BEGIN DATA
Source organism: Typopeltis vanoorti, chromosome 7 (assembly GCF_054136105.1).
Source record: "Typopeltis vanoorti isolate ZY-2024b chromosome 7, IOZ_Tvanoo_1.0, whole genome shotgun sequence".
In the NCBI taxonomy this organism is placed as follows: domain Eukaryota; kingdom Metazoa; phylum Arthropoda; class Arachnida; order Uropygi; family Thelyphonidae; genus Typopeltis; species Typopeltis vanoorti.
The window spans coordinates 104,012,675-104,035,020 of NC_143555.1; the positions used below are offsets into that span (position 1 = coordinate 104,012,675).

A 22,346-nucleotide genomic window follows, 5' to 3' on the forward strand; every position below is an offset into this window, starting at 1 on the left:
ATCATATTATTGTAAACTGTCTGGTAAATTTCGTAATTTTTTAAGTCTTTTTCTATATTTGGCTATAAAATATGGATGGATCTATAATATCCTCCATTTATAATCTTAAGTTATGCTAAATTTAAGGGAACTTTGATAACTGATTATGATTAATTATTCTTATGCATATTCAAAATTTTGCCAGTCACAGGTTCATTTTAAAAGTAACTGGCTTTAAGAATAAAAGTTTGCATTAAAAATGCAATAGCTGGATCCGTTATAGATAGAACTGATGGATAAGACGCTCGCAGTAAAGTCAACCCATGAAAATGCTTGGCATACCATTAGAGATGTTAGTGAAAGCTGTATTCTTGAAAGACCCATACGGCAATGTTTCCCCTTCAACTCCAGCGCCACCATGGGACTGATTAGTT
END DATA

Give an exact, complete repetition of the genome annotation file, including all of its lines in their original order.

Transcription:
Source organism: Typopeltis vanoorti, chromosome 7 (assembly GCF_054136105.1).
Source record: "Typopeltis vanoorti isolate ZY-2024b chromosome 7, IOZ_Tvanoo_1.0, whole genome shotgun sequence".
In the NCBI taxonomy this organism is placed as follows: domain Eukaryota; kingdom Metazoa; phylum Arthropoda; class Arachnida; order Uropygi; family Thelyphonidae; genus Typopeltis; species Typopeltis vanoorti.
The window spans coordinates 104,012,675-104,035,020 of NC_143555.1; the positions used below are offsets into that span (position 1 = coordinate 104,012,675).

A 22,346-nucleotide genomic window follows, 5' to 3' on the forward strand; every position below is an offset into this window, starting at 1 on the left:
ATCATATTATTGTAAACTGTCTGGTAAATTTCGTAATTTTTTAAGTCTTTTTCTATATTTGGCTATAAAATATGGATGGATCTATAATATCCTCCATTTATAATCTTAAGTTATGCTAAATTTAAGGGAACTTTGATAACTGATTATGATTAATTATTCTTATGCATATTCAAAATTTTGCCAGTCACAGGTTCATTTTAAAAGTAACTGGCTTTAAGAATAAAAGTTTGCATTAAAAATGCAATAGCTGGATCCGTTATAGATAGAACTGATGGATAAGACGCTCGCAGTAAAGTCAACCCATGAAAATGCTTGGCATACCATTAGAGATGTTAGTGAAAGCTGTATTCTTGAAAGACCCATACGGCAATGTTTCCCCTTCAACTCCAGCGCCACCATGGGACTGATTAGTT